“I’m saying it right now because I’m wondering why anyone would bother to put up with you.”

“Ah,” said Chirrut. “I often wonder the same thing about you.”

Baze roared with laughter, loud enough that the crowded street took notice of them, including two helmeted and robed worshippers of the Central Isopter, who stepped curiously closer. Baze grinned big at them, showing his teeth, and they stopped, then stepped back, then turned away to melt back into the crowd. Baze took the opportunity to check around them before starting forward again. Chirrut immediately kept pace, his staff extended at an angle to the ground in front of them, swaying slightly from side to side.

“Do you want to go shopping?” Chirrut asked. “Is that what you’re saying? Though I doubt we can afford anything that will suit your purposes.”

“No.” The thought was vaguely absurd to Baze. “That’s not how you find the right weapon, you know better than that.”

“As we have established, apparently I do not.”

“We’re being followed.”

This seemed to amuse Chirrut. “Really?”

“Since we left the orphanage. I wasn’t sure until just now. Two of them.”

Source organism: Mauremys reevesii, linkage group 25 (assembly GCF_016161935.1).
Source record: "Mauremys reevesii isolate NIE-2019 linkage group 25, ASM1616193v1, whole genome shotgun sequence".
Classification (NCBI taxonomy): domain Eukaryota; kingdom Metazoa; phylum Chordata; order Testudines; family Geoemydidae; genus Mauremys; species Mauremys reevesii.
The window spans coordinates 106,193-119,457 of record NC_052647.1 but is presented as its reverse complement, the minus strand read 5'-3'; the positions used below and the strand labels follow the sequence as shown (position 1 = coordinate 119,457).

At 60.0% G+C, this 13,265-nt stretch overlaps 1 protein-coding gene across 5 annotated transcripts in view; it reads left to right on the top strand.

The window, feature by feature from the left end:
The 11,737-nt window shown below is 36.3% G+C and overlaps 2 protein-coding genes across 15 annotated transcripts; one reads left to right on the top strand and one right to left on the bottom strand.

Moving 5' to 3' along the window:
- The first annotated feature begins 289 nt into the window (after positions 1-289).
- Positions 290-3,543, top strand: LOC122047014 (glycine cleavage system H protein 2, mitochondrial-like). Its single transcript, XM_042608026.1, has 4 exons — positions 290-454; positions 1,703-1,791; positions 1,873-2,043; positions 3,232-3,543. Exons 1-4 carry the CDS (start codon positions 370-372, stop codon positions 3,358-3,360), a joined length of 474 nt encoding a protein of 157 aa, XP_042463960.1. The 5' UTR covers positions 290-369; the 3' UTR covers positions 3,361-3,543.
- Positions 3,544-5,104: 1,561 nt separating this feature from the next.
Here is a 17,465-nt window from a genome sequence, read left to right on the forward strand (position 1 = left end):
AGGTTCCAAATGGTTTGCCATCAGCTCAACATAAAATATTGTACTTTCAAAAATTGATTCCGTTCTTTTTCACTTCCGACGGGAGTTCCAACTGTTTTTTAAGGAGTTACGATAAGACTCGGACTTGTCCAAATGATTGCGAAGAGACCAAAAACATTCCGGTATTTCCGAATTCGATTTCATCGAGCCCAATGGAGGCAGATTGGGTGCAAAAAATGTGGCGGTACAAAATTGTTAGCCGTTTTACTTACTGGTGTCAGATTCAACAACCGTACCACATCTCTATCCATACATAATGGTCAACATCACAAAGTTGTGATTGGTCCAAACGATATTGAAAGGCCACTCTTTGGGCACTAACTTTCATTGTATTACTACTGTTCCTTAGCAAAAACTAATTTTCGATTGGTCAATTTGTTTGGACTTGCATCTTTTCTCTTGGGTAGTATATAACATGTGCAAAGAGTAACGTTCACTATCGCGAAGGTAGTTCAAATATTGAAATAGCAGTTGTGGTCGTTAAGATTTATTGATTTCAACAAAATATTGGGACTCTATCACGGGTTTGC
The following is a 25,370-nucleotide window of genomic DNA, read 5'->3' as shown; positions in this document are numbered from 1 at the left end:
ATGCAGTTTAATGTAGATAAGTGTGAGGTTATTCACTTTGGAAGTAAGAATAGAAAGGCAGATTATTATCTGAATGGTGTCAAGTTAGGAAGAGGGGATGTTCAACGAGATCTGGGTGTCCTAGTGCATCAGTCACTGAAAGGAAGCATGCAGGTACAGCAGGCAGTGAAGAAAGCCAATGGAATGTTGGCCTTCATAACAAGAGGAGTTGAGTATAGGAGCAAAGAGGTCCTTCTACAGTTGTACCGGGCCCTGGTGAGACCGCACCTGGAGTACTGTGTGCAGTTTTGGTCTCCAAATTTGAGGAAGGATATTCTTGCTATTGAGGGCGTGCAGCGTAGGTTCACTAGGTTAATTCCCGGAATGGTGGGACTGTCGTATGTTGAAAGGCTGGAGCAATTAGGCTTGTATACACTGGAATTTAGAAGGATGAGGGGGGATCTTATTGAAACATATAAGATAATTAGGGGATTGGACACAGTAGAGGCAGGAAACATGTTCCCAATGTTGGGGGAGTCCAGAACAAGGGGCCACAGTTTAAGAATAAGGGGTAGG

“Imperials?”

“I don’t think so. One is a Twi’lek.”

“One?”

“There are two, I think. The other is a Sabat.”

“That does not sound Imperial.”

“I want to know why they’re following us.”

“You should ask them.”

“I’m going to.”

“Now?”

“Soon,” Baze said.

They rounded a corner out of the Old Market and continued another couple of blocks, heading roughly in the direction of the Eastern Wall, neither of them speaking. They continued to be followed, and Baze concluded a couple of things from this, not the least of which was that the Twi’lek and the Sabat knew what they were doing. They gave each other space, as well as leaving room between themselves and Baze and Chirrut. This meant that they had to be in communication with one another, either via comlink or hand signals or similar. That meant some degree of training, some degree of experience. If they were criminals, they were of a better class than Jedha normally had to offer.